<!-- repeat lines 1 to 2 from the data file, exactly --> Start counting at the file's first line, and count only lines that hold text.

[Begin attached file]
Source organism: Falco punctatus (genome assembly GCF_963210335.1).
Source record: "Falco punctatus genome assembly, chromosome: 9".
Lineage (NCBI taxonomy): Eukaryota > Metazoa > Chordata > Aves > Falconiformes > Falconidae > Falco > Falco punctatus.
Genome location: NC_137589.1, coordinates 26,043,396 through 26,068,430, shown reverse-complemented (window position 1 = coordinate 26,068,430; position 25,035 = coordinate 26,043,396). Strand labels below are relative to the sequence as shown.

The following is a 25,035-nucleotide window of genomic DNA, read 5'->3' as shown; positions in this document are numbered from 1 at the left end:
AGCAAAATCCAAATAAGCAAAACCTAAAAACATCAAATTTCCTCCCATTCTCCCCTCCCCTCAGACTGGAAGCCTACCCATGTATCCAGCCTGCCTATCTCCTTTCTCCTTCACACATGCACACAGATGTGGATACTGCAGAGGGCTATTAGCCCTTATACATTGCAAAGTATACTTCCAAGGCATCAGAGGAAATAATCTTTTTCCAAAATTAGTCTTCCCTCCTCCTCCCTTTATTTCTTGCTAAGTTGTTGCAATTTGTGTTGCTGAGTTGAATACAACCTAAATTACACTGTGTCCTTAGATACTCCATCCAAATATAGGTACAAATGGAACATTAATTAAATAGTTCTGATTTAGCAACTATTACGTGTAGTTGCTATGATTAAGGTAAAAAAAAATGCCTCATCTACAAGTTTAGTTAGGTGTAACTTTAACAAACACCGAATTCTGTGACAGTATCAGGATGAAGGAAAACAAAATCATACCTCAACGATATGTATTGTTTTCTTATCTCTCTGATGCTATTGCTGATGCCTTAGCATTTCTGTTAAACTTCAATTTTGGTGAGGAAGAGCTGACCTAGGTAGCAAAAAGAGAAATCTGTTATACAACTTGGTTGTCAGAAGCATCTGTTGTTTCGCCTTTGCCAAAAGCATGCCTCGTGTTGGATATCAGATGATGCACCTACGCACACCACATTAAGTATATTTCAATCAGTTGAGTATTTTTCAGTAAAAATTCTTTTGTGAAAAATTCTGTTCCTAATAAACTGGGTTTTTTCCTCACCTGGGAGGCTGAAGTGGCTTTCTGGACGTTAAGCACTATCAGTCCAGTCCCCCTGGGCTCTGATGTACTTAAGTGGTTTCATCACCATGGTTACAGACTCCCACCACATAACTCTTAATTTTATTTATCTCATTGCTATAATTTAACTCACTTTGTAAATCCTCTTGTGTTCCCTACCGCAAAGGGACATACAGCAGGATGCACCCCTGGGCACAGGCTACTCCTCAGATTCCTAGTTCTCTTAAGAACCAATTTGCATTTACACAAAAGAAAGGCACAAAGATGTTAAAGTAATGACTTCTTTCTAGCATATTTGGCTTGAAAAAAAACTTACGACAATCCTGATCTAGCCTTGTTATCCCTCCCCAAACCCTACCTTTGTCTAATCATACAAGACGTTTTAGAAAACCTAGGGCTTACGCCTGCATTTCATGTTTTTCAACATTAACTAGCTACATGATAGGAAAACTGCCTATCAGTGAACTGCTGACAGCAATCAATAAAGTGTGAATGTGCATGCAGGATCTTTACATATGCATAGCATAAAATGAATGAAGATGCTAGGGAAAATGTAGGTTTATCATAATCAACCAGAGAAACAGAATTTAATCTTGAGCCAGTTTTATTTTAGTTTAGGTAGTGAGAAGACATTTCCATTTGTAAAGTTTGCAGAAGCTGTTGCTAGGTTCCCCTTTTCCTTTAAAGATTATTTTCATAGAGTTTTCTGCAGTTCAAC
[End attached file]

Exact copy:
Source organism: Falco punctatus (genome assembly GCF_963210335.1).
Source record: "Falco punctatus genome assembly, chromosome: 9".